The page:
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    New diabetes treatment strategies for primary care to boost patient adherence


    diabetes by the numbersAbout 25.8 million U.S. children and adults  have diabetes. In 2013, diabetes accounted for $176 billion in direct medical costs. Part of the aim of the Affordable Care Act is to reduce these costs while improving the management of chronic conditions. Achieving these goals, however, requires primary care practices to update their strategies for keeping patients with diabetes healthy.

    Perhaps the greatest challenge for primary care physicians (PCPs) practicing in the era of accountable care is meeting quality and outcomes targets that are dependent on patient behavior.

    Of particular concern to many PCPs are the health issues faced by obese patients with diabetes, says Molly Cooke, MD, immediate past president of the American College of Physicians and a practicing internist. That’s because helping these patients—and meeting quality goals—usually requires the patient to make difficult behavioral changes such as losing weight and exercising more.

    Like most PCPs, Cooke is always looking for creative ways to engage patients with diabetes. But patients’ feelings of frustration and denial about having a chronic condition often get in the way.  

    “I wish we understood better how to get people fired up about their chronic illness,” she says. “The contrast for me comes from my early experience taking care of people with human immunodeficiency virus (HIV). They were [angry] that they had HIV and many of them fairly skeptical about their physicians. … I usually found that I could take that energy and really focus it on what the patient needed to do well.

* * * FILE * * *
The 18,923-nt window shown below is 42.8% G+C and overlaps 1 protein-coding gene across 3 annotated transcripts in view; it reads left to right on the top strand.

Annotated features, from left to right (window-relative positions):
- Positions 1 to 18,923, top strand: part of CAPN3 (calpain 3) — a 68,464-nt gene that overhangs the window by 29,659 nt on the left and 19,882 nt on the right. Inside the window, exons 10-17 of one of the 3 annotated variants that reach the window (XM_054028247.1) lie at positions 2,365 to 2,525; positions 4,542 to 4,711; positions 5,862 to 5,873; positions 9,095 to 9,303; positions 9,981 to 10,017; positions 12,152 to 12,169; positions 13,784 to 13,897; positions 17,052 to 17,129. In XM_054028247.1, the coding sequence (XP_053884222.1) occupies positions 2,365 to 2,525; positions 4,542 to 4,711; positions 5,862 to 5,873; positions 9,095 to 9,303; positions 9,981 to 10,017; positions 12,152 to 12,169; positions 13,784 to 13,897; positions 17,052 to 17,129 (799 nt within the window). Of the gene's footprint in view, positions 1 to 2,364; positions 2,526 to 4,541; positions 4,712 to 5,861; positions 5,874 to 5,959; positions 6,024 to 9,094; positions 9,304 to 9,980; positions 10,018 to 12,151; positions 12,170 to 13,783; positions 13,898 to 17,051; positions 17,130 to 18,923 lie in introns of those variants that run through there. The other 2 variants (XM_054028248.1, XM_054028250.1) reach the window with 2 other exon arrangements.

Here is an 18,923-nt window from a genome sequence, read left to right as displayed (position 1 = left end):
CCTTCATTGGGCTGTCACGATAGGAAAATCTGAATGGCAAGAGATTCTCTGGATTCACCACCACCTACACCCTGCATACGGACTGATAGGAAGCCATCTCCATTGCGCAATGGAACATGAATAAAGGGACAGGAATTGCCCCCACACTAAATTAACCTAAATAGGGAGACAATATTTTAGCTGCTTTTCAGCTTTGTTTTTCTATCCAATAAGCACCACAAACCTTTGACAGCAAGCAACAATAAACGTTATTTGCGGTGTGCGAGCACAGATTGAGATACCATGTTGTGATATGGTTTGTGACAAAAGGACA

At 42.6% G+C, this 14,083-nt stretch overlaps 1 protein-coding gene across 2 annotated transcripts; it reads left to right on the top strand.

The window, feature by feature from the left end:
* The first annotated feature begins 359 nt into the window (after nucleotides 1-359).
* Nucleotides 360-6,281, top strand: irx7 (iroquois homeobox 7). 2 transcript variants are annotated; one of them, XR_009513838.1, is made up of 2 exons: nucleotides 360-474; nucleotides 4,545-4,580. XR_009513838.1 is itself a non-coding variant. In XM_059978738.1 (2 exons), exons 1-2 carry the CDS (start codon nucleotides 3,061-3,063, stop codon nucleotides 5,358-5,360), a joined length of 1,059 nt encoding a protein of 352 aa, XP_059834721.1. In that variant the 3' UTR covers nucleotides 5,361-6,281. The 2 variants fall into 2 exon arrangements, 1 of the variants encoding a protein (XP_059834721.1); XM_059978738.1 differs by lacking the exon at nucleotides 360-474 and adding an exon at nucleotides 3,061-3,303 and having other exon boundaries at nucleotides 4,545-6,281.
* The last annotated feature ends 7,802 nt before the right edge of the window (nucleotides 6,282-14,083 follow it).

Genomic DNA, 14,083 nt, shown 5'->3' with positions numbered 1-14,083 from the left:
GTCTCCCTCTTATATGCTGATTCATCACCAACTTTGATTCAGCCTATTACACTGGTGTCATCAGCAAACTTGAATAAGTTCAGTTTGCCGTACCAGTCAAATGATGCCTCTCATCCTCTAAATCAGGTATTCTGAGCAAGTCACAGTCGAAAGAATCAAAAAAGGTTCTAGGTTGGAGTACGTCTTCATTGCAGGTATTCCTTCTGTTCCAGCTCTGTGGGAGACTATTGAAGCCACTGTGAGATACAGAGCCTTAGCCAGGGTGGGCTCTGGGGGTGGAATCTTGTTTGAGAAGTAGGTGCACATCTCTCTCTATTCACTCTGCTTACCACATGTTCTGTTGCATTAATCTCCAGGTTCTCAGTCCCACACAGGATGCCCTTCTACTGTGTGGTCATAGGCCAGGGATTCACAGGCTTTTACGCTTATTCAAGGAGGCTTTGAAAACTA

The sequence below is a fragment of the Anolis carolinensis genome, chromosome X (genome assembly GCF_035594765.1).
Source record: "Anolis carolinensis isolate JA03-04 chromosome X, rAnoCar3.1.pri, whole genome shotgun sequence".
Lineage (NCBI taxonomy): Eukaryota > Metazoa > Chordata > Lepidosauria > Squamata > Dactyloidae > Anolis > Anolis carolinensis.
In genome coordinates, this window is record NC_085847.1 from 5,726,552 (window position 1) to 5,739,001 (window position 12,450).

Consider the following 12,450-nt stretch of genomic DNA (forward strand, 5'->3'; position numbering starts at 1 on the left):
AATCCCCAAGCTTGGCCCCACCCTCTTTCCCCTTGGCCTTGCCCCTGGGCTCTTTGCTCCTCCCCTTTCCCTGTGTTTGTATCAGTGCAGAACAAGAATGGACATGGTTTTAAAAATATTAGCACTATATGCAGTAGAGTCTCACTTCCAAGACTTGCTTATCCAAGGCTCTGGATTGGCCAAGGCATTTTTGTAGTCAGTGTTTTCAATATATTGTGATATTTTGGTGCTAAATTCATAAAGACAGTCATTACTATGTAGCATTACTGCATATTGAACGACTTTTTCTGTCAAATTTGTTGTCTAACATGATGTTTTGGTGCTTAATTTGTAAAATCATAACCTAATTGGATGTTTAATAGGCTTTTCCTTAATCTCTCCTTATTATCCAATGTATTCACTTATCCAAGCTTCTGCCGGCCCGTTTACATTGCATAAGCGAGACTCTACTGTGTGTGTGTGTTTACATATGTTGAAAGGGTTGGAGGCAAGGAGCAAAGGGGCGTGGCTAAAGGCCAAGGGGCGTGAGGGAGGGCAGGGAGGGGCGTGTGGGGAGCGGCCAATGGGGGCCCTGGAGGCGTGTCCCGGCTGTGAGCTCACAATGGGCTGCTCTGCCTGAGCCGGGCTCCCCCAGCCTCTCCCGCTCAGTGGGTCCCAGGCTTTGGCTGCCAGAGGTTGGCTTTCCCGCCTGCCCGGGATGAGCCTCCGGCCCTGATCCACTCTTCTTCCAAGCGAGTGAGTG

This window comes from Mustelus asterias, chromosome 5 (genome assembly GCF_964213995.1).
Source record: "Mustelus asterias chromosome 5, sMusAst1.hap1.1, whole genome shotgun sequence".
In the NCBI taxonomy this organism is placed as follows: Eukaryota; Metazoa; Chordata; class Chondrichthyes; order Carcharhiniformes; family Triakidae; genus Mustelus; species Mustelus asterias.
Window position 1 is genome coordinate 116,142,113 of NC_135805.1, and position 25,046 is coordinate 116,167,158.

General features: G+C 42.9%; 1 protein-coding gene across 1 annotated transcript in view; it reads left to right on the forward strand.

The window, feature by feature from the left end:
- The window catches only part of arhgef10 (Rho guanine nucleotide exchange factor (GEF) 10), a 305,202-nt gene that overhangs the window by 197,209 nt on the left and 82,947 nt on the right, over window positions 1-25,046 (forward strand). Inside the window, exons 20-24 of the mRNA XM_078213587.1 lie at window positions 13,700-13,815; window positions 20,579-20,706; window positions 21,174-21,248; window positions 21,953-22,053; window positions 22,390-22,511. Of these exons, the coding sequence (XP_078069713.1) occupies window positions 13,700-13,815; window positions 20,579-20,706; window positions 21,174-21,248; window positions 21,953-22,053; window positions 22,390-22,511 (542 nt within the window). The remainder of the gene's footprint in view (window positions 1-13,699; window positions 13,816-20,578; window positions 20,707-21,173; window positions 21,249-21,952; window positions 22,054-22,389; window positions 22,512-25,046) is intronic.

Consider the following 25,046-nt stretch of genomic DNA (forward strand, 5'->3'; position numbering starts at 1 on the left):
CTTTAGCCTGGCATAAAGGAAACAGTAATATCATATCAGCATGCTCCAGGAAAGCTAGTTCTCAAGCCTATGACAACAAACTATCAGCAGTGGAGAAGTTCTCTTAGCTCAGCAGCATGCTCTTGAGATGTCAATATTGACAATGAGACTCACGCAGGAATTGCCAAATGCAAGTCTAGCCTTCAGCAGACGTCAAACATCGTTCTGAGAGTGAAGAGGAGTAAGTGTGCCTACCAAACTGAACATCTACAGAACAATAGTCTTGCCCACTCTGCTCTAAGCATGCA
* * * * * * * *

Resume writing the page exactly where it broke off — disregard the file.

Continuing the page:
“I began wondering why patients with diabetes often have an almost fatalistic attitude about their diabetes, and wishing I could transplant some of my HIV patients’ energy into my diabetic patients,” she adds. “I’m sure that there are ways to do that, but in general as doctors, we are not very good at it.”

    Physicians have learned in recent years that some communication techniques are better for motivating healthy patient behavior than others. For example, motivational interviewing is becoming an increasingly popular technique for working collaboratively with patients to identify and overcome barriers to compliance. So instead of lecturing or arguing with patients about the need to improve their habits, Cooke recommends “really listening to the patient and exploring with him or her in a supportive way what the patient would need to do to accomplish the change.”

    Leverage positive peer pressure

    But while it’s important for physicians to recognize the flaws in medicine’s historically paternalistic approach, not all patient motivation has to come from the doctor. Wielding an often stronger influence over patients with diabetes are their peers. For that reason, shared medical appointments can be particularly beneficial for this population, says Cooke.

    “Patients will often be a little firmer with each other than we’re sometimes comfortable being,” she says. “They’ll say, ‘We all have the same problems—we’re all taking care of our grandkids after school, we’re all busy, we’re all worried about taking walks in the neighborhoods we live in—but here are four different approaches to this issue that have been brought up in this group, so there are things you could try.’”

    Daniel Spogen, MD, a member of the American Academy of Family Physicians’ board of directors and a practicing family physician in Reno, Nevada, has also used shared visits in his practice and touts their benefits. Not only can patients struggling with similar challenges give one another practical advice, he says, but their discussions can also be eye-opening for physicians. For example, he realized during a group visit that many of his patients didn’t understand the explanation he had been giving about what hemoglobin A1C levels meant, leading him to clarify the way he taught the concept.

    Spogen does have a caveat about group visits, however. “There’s one kind of funny thing that happens. The people that are the best controlled really like to come to those group visits, though we’d really like to see more of the people with the worst control show up,” he says.

    Nonetheless, group visits also help address physicians’ ever-increasing constraints on the amount of time they can spend with patients.


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